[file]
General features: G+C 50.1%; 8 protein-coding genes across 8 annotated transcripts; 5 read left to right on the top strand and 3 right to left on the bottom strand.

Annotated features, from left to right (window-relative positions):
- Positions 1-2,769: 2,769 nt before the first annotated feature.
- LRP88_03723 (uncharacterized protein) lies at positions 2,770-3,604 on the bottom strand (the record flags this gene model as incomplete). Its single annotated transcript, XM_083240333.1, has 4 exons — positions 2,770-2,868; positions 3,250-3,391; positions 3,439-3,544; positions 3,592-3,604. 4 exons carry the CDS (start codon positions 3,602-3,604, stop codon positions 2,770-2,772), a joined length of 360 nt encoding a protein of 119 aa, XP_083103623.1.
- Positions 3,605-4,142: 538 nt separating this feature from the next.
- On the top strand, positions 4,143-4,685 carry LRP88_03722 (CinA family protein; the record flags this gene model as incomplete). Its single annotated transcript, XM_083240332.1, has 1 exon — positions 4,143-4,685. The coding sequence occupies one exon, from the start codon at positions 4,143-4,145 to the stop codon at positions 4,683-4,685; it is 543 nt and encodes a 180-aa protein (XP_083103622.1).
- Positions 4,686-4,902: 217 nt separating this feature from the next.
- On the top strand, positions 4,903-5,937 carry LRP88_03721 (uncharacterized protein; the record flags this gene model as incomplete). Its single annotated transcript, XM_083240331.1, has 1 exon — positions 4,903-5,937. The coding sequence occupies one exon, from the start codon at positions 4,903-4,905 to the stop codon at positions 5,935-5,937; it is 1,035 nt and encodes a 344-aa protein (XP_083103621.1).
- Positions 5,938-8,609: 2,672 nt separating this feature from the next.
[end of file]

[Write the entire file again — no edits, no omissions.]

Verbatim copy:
General features: G+C 50.1%; 8 protein-coding genes across 8 annotated transcripts; 5 read left to right on the top strand and 3 right to left on the bottom strand.

Annotated features, from left to right (window-relative positions):
- Positions 1-2,769: 2,769 nt before the first annotated feature.
- LRP88_03723 (uncharacterized protein) lies at positions 2,770-3,604 on the bottom strand (the record flags this gene model as incomplete). Its single annotated transcript, XM_083240333.1, has 4 exons — positions 2,770-2,868; positions 3,250-3,391; positions 3,439-3,544; positions 3,592-3,604. 4 exons carry the CDS (start codon positions 3,602-3,604, stop codon positions 2,770-2,772), a joined length of 360 nt encoding a protein of 119 aa, XP_083103623.1.
- Positions 3,605-4,142: 538 nt separating this feature from the next.
- On the top strand, positions 4,143-4,685 carry LRP88_03722 (CinA family protein; the record flags this gene model as incomplete). Its single annotated transcript, XM_083240332.1, has 1 exon — positions 4,143-4,685. The coding sequence occupies one exon, from the start codon at positions 4,143-4,145 to the stop codon at positions 4,683-4,685; it is 543 nt and encodes a 180-aa protein (XP_083103622.1).
- Positions 4,686-4,902: 217 nt separating this feature from the next.
- On the top strand, positions 4,903-5,937 carry LRP88_03721 (uncharacterized protein; the record flags this gene model as incomplete). Its single annotated transcript, XM_083240331.1, has 1 exon — positions 4,903-5,937. The coding sequence occupies one exon, from the start codon at positions 4,903-4,905 to the stop codon at positions 5,935-5,937; it is 1,035 nt and encodes a 344-aa protein (XP_083103621.1).
- Positions 5,938-8,609: 2,672 nt separating this feature from the next.